Basketball Helps Develop Communication Skills

As is the case at your job or in your relationships, open communication leads to more success on the basketball court. Whether you are calling out the name of a play or a teammate you are passing to, communication is the basis for progress. 

In basketball, you learn to communicate with your teammates about what you see, what the other team could do next, or what you want your teammates to do next. Without verbal communication, like talking about what you see, and nonverbal communication, like hand signals or head nods, your basketball team will fail. 

Communication can enlighten teammates to something they may not see, like a screen or a defender behind them. It can also instill confidence in your teammates. If you positively reinforce a good play, you tell your teammates what you want them to continue to do while also building their morale.

This translates to life as well. The communication skills you learn on the court can positively impact your relationships off the court. An open line of communication sets priorities and expectations so that the person you are engaging with does not have to guess what is expected of them. This leads to smoother interactions and gives them the confidence to be more comfortable communicating their intentions.

Basketball Teaches Leadership

Basketball is a fantastic way to teach leadership. A good leader is someone that exhibits:

  • Responsibility
  • Motivation
  • Confidence
  • Knowledge and understanding

A leader on the basketball court holds him/herself responsible for the wins and losses of every game. This is not to say that this leader takes all the blame. Rather, this leader will help the entire team recognize the things that went right and the things that could improve on an individual level and a team level. 

These leadership opportunities in a game of basketball can be transferred and applied to anything in life. At work, a good manager takes accountability and uses mistakes as teaching moments. Basketball gives you the chance to practice holding yourself and others accountable while maintaining respect and sportsmanship. 


Motivating your team when you are down by a large margin or going into a game as an underdog is no easy feat. However, it is a sign of a good leader. If you can motivate your team as a whole unit and individually, success is inevitable. 

This can be seen off the court in bosses that do not micromanage. Inspire your team to reach their goals without putting an insurmountable amount of pressure on their shoulders. 


If you are the point guard of your basketball team, designated to call the plays and ensure they run smoothly, being confident is extraordinarily necessary. A leader that is unsure about their decisions is leading her/his team to failure. 

Being confident does not mean you have the most skill or are the smartest or most talented. Confidence can be seen in preparation. If you prepare yourself and your team for things to go wrong, you will not be caught off guard if they do. In basketball, a leader can recognize different opportunities when they arise and have the confidence to act upon them.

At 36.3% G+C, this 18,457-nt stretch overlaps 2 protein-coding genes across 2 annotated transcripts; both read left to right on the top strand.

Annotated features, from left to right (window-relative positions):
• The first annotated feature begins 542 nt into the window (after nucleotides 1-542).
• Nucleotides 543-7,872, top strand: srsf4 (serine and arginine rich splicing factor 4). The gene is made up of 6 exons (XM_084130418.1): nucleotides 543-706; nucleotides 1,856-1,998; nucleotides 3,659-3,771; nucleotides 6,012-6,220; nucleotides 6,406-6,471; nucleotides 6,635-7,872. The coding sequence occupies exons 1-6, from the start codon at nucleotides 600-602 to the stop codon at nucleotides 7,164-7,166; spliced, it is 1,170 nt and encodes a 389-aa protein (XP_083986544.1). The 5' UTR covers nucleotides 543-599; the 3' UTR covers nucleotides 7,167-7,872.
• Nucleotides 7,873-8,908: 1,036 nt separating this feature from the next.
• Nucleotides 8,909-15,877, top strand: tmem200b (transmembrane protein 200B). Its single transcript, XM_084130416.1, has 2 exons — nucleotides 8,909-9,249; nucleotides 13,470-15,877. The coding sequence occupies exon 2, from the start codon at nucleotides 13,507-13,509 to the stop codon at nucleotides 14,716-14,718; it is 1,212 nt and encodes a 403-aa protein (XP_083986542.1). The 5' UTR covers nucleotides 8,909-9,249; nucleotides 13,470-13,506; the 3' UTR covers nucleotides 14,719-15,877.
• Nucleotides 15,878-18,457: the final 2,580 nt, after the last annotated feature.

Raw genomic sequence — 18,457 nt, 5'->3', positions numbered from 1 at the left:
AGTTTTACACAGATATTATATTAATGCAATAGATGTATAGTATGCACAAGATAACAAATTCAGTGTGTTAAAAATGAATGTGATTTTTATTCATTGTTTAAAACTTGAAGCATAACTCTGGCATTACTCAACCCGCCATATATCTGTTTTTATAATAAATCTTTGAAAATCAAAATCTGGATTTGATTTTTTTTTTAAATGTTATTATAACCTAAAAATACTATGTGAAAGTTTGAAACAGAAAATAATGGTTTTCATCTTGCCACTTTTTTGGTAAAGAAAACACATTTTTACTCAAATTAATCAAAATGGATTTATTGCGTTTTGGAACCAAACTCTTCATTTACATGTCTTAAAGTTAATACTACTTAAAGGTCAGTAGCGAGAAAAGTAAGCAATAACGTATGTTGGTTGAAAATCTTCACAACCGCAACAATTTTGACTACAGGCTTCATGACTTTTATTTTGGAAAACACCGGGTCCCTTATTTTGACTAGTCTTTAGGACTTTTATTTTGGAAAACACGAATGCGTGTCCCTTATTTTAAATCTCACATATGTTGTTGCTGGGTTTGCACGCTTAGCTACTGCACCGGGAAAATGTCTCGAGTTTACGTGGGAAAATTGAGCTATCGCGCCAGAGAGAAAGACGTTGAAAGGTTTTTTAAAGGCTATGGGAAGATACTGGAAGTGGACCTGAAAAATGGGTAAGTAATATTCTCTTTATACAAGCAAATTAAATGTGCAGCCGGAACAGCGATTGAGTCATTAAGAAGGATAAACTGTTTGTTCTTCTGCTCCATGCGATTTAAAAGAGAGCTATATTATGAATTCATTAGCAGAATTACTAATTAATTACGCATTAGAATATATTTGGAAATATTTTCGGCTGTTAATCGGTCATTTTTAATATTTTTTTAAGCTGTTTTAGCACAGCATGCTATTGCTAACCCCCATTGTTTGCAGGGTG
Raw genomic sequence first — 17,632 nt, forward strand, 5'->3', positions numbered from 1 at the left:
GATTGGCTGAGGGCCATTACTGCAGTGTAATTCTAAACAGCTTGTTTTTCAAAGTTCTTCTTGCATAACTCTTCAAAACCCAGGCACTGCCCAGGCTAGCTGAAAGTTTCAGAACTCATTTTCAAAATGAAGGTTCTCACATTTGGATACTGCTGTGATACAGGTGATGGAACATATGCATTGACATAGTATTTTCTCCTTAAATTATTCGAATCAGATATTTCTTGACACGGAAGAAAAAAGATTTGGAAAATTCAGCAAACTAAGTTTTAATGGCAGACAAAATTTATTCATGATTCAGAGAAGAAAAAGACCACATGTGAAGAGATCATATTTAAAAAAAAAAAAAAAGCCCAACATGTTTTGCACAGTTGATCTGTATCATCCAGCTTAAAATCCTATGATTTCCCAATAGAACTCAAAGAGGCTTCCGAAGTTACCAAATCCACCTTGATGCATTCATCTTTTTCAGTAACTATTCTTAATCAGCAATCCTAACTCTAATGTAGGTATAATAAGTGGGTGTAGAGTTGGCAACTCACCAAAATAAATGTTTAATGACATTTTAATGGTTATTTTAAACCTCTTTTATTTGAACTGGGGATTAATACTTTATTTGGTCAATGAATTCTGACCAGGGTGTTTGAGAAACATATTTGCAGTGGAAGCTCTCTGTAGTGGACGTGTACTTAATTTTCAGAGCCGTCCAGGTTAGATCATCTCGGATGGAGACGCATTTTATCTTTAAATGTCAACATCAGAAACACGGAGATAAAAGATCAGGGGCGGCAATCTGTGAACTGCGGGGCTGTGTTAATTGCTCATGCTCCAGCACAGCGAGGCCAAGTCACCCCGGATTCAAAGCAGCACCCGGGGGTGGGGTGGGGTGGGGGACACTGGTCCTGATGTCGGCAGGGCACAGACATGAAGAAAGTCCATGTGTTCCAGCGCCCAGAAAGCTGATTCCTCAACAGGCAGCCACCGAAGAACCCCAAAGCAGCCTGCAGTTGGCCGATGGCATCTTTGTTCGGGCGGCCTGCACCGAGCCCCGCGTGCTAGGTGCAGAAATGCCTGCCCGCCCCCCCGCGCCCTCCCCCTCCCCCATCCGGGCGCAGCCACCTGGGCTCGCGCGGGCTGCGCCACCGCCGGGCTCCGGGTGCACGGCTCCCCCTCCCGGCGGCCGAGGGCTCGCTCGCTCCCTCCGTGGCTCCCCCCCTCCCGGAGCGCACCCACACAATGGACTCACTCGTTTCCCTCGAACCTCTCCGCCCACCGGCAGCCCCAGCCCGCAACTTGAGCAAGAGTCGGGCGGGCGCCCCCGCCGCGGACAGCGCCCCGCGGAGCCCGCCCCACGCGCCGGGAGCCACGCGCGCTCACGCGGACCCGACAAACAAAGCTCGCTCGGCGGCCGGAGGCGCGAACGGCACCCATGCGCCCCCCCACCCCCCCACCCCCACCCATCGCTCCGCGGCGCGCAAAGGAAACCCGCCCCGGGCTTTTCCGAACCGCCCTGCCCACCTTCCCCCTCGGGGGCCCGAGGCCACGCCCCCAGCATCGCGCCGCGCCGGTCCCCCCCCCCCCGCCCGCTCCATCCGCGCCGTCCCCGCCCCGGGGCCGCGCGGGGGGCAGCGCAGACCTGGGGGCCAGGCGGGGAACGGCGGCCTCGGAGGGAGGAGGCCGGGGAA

Good leadership is seen by instilling confidence in your teammates. If you can make the people around you just as confident as you are, fewer obstacles will stand in the way of your success.

Knowledge and Understanding

Basketball has rules and regulations that all players and coaches must adhere to. If you do not understand the game’s rules, you cannot successfully lead your team to victory. You would not choose a captain that does not understand the difference between a two-point shot and a three-point shot. If you want to be a good leader on the basketball court, you should learn the ins and outs of the game.

This can translate to life outside of basketball as well. Understanding a project and its parameters means you are prepared to tell your team your expectations and answer any questions they may have. This does not mean that you know everything there is to know. 

Having knowledge and understanding means you are not afraid to admit when you do not know something. However, good leaders will seek out the answers needed to inform themselves as well as their team. Keeping yourself well-informed means keeping your team well-informed.

Basketball Can Teach You Values

Basketball can teach everyone involved in the game valuable lessons and uphold positive values. These lessons and values may include:


Sports often demand respect for coaches and officials, and players alike. Basketball is no different. If you find yourself being disrespectful, opposing teams may take offense and begin to play more physically, coaches may take you out of the game entirely, and teammates can refuse to pass to you. 

Respect in sports can also be earned, just like in life. You may be smaller than most people on the court or maybe even less skilled, but by playing hard and remaining determined, you can earn the respect you deserve.  

The notion of respect on the basketball court goes together with sportsmanship. If you want to receive respect, you must give respect. This life lesson transcends the game of basketball but is reinforced with every dribble, shot, pass, and game.